November 11th, 2015

My article: http://files.eric.ed.gov/fulltext/EJ1058486.pdf
Principals’ Perceived Supervisory Behaviors Regarding Marginal Teachers in Two States

This article describes a study in which they looked at how male and female principals identified and managed marginal teachers.  A marginal teacher, as defined by this article, is:

a teacher who is not quite good enough, of middling quality or second rate, or one who manages to perform just well enough to keep their jobs, to the detriment of student learning.

Marginal teachers may have a reasonable handle on the material, but have poor classroom management skills. They are characterized by their negative attitudes about teaching, and also have difficulty or an inability to relate with others, including colleagues, parents, and students.

The main line of defense against marginal, or inadequate, teachers is the principal of the school.  It is known and accepted that that students with ineffective teachers are harmed. Students will likely recover from a single year of having a lower quality instructor, but multiple years under a marginal teacher will lead to lasting problems.  Unfortunately, principals have a lot of responsibilities, leaving little time to properly identify and address the needs of the marginal teachers.

The purpose of conducting this study was to fill the gap there is in the literature on the subject.  They wanted to determine whether male or female principals differ in their views in supervising and evaluating marginal teachers.  They also wished to “expand the understanding of how male and female supervisors view the challenge of identifying and working with marginal teachers, this study examined the perceptions of male and female principals about the identification of marginal teachers and the strategies they use to supervise and evaluate them”.

This study followed a descriptive format, they used an online survey, and used these three questions to guide their study:

  1. What data sources do principals use to identify marginal teachers, and how their views differ by gender?
  2. What supervisory methods do principals use when attempting to improve marginal teachers, and how do their views on the methods differ by gender?
  3. How do principals working with marginal teachers describe their supervisory styles, and do they differ by gender?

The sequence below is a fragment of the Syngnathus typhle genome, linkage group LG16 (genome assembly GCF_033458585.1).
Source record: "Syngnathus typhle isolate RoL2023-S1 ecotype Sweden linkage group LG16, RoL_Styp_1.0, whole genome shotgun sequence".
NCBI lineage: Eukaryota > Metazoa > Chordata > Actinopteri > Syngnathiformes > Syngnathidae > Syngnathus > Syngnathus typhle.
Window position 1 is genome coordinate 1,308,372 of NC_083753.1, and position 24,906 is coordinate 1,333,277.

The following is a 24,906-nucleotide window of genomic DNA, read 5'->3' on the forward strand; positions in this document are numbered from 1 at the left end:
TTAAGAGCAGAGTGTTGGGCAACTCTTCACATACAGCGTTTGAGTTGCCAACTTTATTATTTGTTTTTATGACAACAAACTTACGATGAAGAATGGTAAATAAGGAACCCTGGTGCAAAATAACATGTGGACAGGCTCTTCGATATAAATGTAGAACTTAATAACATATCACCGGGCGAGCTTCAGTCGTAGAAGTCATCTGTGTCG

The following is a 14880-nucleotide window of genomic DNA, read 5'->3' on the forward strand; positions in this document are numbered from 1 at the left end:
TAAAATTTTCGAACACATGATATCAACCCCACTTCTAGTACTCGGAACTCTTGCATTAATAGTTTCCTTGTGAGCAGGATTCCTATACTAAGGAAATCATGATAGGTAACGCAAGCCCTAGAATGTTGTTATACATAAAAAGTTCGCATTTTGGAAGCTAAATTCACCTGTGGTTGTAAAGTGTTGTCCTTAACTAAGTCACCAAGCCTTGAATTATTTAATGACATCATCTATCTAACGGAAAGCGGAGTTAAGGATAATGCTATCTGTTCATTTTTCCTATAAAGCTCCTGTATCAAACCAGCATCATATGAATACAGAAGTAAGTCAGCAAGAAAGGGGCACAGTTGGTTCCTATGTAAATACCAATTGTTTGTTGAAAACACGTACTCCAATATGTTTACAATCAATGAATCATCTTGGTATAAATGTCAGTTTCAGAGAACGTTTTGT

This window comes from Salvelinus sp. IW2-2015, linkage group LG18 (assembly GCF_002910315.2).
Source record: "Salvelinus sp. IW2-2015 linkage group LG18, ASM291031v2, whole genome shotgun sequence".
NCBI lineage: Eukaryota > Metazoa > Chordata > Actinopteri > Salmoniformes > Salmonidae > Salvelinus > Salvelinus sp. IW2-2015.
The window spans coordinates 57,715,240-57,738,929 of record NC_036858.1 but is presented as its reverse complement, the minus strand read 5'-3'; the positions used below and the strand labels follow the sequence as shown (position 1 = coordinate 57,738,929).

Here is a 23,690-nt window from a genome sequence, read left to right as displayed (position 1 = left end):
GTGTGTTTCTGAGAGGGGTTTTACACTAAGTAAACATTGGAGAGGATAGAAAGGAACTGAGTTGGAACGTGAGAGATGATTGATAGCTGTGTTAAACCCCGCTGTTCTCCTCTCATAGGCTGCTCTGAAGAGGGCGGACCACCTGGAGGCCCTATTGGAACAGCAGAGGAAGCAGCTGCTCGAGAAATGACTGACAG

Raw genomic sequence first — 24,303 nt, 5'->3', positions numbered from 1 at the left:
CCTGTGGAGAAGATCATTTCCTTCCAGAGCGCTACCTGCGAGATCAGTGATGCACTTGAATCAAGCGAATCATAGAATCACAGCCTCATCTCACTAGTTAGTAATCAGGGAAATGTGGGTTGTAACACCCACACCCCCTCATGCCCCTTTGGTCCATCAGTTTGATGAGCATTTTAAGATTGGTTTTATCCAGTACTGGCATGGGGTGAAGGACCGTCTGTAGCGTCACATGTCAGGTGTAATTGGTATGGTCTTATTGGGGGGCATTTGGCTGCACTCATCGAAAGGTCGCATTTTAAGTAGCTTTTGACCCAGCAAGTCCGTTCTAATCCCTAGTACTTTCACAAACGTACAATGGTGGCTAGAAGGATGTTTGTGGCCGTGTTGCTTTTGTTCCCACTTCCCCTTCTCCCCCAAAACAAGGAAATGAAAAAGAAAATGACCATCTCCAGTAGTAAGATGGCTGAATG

They concluded that both male and female principals felt their evaluations of the teachers to be the main source of information when making decisions about marginal teachers.  Classroom walkthroughs and informal observations are their primary diagnostic tool.  Female principals leaned toward a procedural supervisory style, while male principals had a more situational style. Female principals were more inclined to consider outside opinions, such as other supervisors, parents, students and even teacher self-evaluation than their male counterparts.  This study also corroborated other studies that indicated that there was a pattern of female support concerning data sources. That female principals value instruction and perceive their supervisory role as important, they have strong instructional leadership and are more involved with the teacher on a personal level.


I found it interesting that this study seems to indicate female principals are more likely to manage using a style with procedures, documents and data while their male counterparts may be more inclined to just go with their ‘gut’.  I agree that many female leaders can be more, at least seemingly, interested in the lives of their staff, but on the other hand I find many female supervisors feel they have something to prove.  They can be as tough as the next guy and make it their mission to prove it, while male supervisors may either be strict and firm or friendly and jovial.  I, personally, feel this more often comes down to an individual’s personality and circumstance far more than anything related to their sex.